What Now for Central Health?
Medical school planning begins, and associated care programs move to implementation
Nov. 7 was a good day at the East Austin headquarters of Travis County Central Health – an unsurprising conclusion confirmed recently by Central Health spokeswoman Christie Garbe.
Unless you've managed to avoid any local news source for the better part of this fall, you can understand why: On Nov. 6, Travis County voters overwhelmingly approved a 5-cent-per-$100 property valuation tax increase for the district. It was a landmark outcome in at least two respects. For starters, the local electorate said OK to a relatively large tax hike that will be used to weave a brand new portion of our otherwise diminishing Texas social safety net. And the vote also kicks off the development of a new community care service delivery model – centered on a deal still not completely consummated between the Seton Healthcare Family and Central Health – that will offer a host of health and wellness programs to lower-income Travis County residents. It also heralds the probable 2015 or 2016 opening of a full-service University of Texas medical school.
"Kicks off" and "heralds" would be the operative words. Despite popular sentiment, our electorate did not – nor did it need to, at least not explicitly – give its approval to UT for it to move ahead with the med school. Nor did voters actually vote to establish the Seton/Central Health partnership. That, says Central Health President and CEO Patricia Young Brown, will be finalized by the parties in the wake of the voter endorsement. Indeed, just about the only thing voters did was hand Young Brown, Central Health, and Seton a heavy – if welcomed – new workload.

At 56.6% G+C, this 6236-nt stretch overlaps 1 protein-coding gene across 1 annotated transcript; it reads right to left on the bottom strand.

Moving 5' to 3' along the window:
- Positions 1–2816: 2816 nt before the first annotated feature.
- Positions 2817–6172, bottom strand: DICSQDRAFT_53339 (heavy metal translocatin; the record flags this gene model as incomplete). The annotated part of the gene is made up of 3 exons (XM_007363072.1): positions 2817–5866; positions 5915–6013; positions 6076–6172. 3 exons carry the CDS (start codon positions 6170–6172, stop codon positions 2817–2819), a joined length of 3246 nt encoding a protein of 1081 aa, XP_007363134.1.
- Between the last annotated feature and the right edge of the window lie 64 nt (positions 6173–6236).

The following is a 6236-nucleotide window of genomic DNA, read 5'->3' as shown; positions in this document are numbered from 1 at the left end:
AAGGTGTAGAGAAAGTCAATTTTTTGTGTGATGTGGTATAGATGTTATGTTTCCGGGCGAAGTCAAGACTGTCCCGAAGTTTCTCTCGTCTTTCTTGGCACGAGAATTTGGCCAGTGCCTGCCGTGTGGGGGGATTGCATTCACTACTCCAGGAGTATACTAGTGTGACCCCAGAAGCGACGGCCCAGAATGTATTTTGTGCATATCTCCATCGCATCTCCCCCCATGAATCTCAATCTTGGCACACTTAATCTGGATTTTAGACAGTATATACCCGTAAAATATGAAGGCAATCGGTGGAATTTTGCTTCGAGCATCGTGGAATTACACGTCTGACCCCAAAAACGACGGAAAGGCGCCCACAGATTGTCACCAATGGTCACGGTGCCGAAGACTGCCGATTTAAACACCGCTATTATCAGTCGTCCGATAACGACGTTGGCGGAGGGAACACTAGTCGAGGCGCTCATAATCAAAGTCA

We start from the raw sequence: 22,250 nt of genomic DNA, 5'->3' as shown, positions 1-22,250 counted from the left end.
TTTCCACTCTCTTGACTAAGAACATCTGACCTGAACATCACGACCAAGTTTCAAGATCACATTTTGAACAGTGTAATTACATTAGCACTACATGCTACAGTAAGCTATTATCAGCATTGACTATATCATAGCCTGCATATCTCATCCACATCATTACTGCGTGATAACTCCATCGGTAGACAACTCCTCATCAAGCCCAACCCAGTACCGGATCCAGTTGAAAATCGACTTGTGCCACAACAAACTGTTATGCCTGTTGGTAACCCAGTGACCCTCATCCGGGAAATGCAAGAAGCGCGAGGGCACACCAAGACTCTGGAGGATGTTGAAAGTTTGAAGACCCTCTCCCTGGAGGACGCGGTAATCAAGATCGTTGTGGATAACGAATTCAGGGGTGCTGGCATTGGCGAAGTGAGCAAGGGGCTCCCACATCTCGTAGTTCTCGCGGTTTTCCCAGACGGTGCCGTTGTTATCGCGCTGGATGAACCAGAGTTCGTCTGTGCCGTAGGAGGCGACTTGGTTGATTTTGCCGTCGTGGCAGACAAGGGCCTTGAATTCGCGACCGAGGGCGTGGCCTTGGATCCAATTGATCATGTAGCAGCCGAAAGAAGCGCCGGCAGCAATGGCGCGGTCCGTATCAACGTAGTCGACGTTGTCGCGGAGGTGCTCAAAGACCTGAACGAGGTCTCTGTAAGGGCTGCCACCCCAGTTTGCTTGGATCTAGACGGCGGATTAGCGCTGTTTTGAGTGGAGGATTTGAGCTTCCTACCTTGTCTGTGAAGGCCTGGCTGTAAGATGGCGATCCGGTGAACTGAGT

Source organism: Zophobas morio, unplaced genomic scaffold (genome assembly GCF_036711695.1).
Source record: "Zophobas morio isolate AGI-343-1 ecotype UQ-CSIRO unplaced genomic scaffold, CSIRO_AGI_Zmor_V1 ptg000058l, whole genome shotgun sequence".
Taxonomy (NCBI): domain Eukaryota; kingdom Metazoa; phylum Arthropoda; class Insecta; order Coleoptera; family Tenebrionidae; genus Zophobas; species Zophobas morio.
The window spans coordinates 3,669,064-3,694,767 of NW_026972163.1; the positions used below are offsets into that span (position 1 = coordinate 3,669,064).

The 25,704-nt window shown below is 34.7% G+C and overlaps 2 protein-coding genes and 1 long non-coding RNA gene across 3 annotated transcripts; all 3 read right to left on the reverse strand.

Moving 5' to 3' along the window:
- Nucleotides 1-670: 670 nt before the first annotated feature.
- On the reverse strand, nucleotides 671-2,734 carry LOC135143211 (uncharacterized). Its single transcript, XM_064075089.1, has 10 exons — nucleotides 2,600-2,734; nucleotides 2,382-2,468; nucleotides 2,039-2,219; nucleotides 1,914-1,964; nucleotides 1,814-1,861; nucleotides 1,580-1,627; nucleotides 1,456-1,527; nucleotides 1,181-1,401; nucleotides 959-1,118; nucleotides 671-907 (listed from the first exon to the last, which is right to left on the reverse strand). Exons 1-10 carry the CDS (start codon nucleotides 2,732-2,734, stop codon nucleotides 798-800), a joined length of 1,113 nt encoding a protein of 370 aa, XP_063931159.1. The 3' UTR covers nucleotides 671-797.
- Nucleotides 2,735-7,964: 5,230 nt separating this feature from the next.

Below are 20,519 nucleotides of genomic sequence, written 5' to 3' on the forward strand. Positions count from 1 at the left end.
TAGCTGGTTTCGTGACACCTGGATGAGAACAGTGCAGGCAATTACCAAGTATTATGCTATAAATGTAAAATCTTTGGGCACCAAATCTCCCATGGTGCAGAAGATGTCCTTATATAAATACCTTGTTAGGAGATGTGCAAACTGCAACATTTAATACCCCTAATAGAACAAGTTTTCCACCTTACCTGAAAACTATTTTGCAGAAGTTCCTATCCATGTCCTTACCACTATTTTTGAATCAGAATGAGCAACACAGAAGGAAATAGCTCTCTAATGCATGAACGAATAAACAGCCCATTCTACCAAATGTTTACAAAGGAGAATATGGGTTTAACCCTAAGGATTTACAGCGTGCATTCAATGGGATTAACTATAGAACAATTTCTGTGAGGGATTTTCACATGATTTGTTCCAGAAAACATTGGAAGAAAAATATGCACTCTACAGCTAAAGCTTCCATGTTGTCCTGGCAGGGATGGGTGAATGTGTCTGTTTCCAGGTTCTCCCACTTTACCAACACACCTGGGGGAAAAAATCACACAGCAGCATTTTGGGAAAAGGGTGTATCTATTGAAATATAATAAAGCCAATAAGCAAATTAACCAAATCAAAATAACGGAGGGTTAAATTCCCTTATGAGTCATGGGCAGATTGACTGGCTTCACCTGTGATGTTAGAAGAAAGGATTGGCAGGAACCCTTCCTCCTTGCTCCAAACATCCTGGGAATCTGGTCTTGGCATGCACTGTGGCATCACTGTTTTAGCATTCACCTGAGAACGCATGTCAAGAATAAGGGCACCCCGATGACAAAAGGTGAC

For Young Brown and her colleagues, this starts with finalizing the Seton agreement. The 26 programs funded by the now-voter-approved tax increase are set to be run by a collaborative entity established by the two parties. Though Young Brown says some of the programs approved at the ballot box will begin immediately, the full establishment of the Seton/Central Health partnership isn't expected to be up and running for another nine to 12 months. "We have to build the Community Care Collaborative," she said. In addition to negotiations with Seton, that effort will also require the input of the Texas Health and Human Services Commission – and we all know how quick and easy it can be for Travis County entities to work with state-level organizations.
There's also the not-so-small matter of final federal Medicaid approval for grant funds Central Health expects to receive for those voter-approved efforts. A major selling point for the tax increase was the fact that Central Health would be able to use the Medicaid 1115 waiver program – simply put, transform your regional health care efforts, and get free money from the feds – for which it became eligible when all of Texas' Medicaid efforts turned to managed care. According to Garbe, all of this will happen some time in April.